Supreme Court Ruling on ObamaCare

English: The United States Supreme Court, the ...

English: The United States Supreme Court, the highest court in the United States, in 2010. Top row (left to right): Associate Justice Sonia Sotomayor, Associate Justice Stephen G. Breyer, Associate Justice Samuel A. Alito, and Associate Justice Elena Kagan. Bottom row (left to right): Associate Justice Clarence Thomas, Associate Justice Antonin Scalia, Chief Justice John G. Roberts, Associate Justice Anthony Kennedy, and Associate Justice Ruth Bader Ginsburg. (Photo credit: Wikipedia)

Whether the Supreme Court rules favor of keeping Obamacare or strikes it down, we need to take action on a couple of important issues.

First, we must carefully examine and plan health care policies in light of scriptural principles. One of those bedrock principles must be the sanctity of human life. Recent examples of pro-choice advocates refusing to condemn sex selective abortion highlight the need to draw a clear line of demarcation for life. Religious liberty is another necessary anchor. Forcing people to violate their consciences because of a healthcare plan is unconscionable.
Second, no matter how the justices rule on ObamaCare we need to begin to push back the amount of power that has been given over to our Supreme Court and the federal judicial system. We should put forth an amendment to the Constitution limiting the term of Supreme Court justices to 12 years. The practice that Supreme Court justices be appointed (not elected!) and then serve for 30 or 40 years completely molding the face of America in their image has allowed some to push a radical leftist agenda. This is not what our founding fathers intended. If you look at the abuses listed in the Declaration of Independence you can see that the rulings of one person or one small untouchable group of people was not the plan for our country. Our court system has become an opportunity for tyranny or as some would call it an oligarchy. We need to take back our country and set our course again by the biblical principles under which we started.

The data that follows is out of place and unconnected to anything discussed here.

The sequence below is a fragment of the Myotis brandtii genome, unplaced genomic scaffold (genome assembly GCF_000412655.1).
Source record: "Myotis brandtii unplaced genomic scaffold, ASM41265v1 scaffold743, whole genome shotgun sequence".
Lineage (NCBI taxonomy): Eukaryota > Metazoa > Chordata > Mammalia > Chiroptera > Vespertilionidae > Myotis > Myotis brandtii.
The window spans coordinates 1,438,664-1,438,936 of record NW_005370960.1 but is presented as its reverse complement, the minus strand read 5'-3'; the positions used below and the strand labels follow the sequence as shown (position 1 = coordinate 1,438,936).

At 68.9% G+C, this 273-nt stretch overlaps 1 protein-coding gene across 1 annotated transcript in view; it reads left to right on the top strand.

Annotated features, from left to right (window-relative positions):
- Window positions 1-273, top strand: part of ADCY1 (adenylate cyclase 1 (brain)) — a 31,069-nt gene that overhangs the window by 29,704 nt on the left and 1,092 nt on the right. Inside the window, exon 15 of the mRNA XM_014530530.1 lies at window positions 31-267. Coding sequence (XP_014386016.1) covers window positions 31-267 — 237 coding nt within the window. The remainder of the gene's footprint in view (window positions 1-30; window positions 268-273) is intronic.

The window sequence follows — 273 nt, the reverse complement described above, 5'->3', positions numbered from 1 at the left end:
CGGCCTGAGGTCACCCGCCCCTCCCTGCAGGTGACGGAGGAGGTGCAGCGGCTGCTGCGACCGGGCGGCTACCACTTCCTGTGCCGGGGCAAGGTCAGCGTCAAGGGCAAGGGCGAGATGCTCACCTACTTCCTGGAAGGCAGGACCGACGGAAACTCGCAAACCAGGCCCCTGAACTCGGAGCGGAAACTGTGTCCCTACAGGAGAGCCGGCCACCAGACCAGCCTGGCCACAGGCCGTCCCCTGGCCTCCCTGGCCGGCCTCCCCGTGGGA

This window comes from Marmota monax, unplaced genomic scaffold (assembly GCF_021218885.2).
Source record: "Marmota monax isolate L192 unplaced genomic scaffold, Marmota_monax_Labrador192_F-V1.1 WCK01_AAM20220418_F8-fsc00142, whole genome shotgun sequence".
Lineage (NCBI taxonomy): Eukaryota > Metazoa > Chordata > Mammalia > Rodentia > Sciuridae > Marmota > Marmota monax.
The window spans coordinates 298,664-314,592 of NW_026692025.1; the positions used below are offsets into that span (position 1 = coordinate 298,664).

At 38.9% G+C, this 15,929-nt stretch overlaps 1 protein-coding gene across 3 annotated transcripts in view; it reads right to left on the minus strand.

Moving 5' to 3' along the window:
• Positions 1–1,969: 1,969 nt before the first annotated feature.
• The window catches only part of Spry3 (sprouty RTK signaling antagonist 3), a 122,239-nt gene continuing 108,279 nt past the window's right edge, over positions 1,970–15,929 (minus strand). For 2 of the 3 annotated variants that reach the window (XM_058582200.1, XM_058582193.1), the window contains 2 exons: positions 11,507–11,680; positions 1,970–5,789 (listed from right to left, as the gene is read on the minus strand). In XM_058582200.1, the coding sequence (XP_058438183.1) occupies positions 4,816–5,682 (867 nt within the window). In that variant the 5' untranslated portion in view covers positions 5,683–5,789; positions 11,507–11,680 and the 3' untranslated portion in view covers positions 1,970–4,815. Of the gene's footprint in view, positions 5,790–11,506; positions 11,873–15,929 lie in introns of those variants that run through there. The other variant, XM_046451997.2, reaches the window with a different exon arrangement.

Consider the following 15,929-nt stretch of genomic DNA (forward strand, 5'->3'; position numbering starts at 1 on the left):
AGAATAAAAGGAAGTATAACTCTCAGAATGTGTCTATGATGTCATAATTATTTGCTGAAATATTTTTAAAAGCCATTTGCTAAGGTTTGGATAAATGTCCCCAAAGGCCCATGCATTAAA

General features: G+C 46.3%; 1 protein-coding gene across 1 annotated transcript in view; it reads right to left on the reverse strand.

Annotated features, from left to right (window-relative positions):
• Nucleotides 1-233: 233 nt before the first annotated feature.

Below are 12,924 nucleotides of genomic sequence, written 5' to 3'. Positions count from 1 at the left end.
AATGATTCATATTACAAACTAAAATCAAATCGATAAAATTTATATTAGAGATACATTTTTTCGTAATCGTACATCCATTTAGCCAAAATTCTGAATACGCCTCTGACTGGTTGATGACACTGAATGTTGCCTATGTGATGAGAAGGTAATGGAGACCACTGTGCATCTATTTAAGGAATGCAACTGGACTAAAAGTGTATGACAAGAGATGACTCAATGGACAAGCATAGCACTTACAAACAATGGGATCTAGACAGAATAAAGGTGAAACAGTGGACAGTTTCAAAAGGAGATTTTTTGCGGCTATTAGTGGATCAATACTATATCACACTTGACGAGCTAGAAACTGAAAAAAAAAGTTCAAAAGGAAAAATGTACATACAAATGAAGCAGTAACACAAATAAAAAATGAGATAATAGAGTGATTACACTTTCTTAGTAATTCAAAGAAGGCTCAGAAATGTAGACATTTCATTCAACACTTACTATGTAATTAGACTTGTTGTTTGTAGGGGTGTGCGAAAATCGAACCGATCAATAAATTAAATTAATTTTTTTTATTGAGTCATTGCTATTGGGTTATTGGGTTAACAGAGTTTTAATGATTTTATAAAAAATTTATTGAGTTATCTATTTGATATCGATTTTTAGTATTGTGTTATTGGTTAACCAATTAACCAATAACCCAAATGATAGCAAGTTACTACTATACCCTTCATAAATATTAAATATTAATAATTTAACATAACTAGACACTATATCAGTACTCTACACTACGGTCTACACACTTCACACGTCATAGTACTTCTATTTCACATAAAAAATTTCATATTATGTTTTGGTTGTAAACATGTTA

What do you think? Has Supreme Court power overgrown its intended boundaries? Would you prefer term limits, or reaffirmation votes?
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Reining in the Judiciary

I recently completed a DVD series entitled “Citizen’s Guide to America’s Founding Documents“. I am encouraging my colleagues to watch and discuss the series as well.

One of the points which I have found most interesting about this course is the discussion of the federal judiciary. The judiciary is actually the smallest and least significant part of the federal government. If you look at the actual text of the Constitution there are something like 53 clauses which describe the function of the legislative branch. There are about 18 clauses that describe the function of the executive branch, but only about 6 clauses that discuss the function and form of the judicial branch. So even the weighting of attention given in the Constitution demonstrates the relative size, strength, and importance of the three branches.

The judicial branch would like us to believe that they are an equal and equally powerful part of the federal government but if you read the Federalist Papers you can see that the founding fathers saw that the legislative branch should be the dominant branch and the judicial branch would pose no threat to the freedom of the people. Unfortunately starting with Marbury versus Madison, then the Dred Scott case, the Supreme Court has attempted to assert its will over both the executive and the legislative branches. The Constitution calls only for a Supreme Court, not for all the lower federal courts. The fact is that Congress has the power to decide how long the Supreme Court can meet, how many members should be on the Supreme Court, and can eliminate all the federal appellate courts, circuit courts, etc., except for the actual Supreme Court.

I for one see that the current low state of our nation has been hastened by a tyranny of unelected “lifetime” appointment judges. It is time for us to put them in their place by either having the legislature exercise its true authority over the judicial branch, or by amending the constitution to require judges to undergo affirming and reaffirming votes by the people or by Congress once ever ten years. As far as I’ve heard, Newt Gingrich is the only 2012 candidate that has brought up this topic. He was soundly attacked in the media notwithstanding the fact that he was citing Constitution chapter and verse. Click this link for his white paper on the subject.